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“THE FABULOUS Ferrari,” R&T wrote in a September 1953 road test, “lives up to all the thousands of words which have been written about it.” This particular road test subject was the Vignale-bodied Ferrari 4.1 Coupe, “believed to be the actual car with which Simone led the 1952 race during the early hours….” and a favorite of mine for these last 60 years.
The test car was owned by Masten Gregory, whose Jaguar C-Type had also been tested by R&T.
R&T noted that the 4.1’s “successful racing heritage is very evident. The engine and transmission make a bit of noise—a racket which one unkind soul likened to a threshing machine.”
The 4.1’s five-speed gearbox is devoid of synchromesh. Noted R&T, “Down shifts take real skill and, during performance tests, it was a real thrill to watch Mr. Gregory practice ‘racing changes’ using the heel and toe technique to perfection….”
“The seats and the driver’s position,” R&T reported, “were without fault and we liked the typical Italian wheel location, well forward so that one tends to steer more with the back and shoulder muscles.”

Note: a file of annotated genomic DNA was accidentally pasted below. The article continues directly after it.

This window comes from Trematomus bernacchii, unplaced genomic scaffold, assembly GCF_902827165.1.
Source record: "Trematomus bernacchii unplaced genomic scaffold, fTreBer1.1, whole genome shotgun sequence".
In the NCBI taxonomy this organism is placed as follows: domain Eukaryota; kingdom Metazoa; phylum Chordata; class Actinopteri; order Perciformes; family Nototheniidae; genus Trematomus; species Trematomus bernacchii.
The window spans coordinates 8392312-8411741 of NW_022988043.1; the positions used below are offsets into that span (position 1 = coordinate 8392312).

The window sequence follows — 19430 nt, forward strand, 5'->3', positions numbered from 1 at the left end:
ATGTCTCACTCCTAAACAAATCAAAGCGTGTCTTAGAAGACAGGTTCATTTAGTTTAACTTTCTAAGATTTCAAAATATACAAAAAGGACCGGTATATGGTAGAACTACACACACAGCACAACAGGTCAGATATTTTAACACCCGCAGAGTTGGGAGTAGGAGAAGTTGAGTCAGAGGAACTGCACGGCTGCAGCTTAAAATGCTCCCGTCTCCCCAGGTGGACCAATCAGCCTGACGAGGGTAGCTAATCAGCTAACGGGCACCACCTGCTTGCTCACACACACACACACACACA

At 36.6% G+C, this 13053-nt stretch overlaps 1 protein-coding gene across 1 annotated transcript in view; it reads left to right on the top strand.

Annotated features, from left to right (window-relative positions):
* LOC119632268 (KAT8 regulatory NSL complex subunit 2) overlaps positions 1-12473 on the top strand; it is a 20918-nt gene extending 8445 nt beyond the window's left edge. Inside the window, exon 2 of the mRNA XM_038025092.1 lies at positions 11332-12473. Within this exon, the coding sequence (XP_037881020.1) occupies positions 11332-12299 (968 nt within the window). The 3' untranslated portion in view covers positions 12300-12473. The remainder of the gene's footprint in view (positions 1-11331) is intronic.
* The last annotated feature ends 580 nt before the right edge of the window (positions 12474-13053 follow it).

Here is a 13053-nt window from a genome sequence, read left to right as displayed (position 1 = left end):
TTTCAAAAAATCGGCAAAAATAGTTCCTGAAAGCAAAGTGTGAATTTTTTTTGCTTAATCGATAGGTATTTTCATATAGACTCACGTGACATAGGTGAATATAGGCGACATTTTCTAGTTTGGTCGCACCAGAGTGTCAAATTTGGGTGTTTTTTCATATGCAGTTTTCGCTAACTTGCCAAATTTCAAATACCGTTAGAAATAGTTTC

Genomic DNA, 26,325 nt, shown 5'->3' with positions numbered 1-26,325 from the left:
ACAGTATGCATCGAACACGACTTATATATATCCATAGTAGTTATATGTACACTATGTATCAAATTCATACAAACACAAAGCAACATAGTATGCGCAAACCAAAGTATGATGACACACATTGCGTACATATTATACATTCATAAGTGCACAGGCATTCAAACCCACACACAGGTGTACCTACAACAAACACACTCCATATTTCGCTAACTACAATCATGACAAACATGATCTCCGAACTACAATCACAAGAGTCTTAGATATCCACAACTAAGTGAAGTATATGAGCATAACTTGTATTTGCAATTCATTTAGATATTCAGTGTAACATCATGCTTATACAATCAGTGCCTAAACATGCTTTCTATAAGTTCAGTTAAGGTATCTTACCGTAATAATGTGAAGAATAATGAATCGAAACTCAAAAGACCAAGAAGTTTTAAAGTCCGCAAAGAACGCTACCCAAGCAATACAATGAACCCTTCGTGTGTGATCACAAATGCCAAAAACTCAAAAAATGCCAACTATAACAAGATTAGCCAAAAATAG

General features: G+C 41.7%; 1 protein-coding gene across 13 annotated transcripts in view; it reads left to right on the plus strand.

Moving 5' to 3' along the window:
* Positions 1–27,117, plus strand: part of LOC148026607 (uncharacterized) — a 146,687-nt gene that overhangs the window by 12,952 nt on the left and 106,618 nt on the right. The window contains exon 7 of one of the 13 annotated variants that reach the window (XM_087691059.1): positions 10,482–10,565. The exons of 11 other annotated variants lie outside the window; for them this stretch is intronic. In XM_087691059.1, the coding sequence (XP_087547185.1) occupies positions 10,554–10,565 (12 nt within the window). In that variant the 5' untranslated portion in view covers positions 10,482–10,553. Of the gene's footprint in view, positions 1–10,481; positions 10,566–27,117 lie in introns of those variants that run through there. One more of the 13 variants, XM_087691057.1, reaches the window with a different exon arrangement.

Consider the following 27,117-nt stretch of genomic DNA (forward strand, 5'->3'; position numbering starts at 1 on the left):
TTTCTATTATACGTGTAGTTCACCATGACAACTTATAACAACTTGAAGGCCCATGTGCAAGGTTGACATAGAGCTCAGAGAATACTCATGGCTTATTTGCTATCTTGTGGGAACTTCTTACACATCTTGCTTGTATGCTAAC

The 4.1’s acceleration was formidable for the era. Its 0-60-mph time of 6.1 seconds beat the Jag C-Type’s time by a half-second, even though “… in deference to the cost of replacement, all of our checks on acceleration were made with considerable caution. This affects initial acceleration since full throttle was not applied until over 1000 rpm was attained.”
“The ride is firm,” R&T observed, “as would be expected. A fair estimate would be to compare the ride with the TC MG—though actually it’s somewhat better because it is flatter with very little of the TC pitching tendency.”
I suspect this may be the first and only time R&T ever compared a Ferrari with an MG TC.
It wasn’t that R&T found the Ferrari without fault. “The steering,” R&T wrote, “is not quite as ‘perfect.’ Though requiring only 2.3 turns lock to lock, there is a lack of feel during low speed driving, coupled with the need for considerable effort to turn sharply. Above 30 mph the steering becomes light and is very accurate. However, at around 60 mph on lightly rough surfaces the entire steering column sometimes vibrates viciously—a fault which all Ferrari owners seem to accept without complaint.”
“Despite some faults,” R&T concluded, “the 4.1 Ferrari is a type of car which has not been available since the death of Ettore Bugatti.”
High praise indeed. ds
© Dennis Simanaitis, SimanaitisSays.com, 2018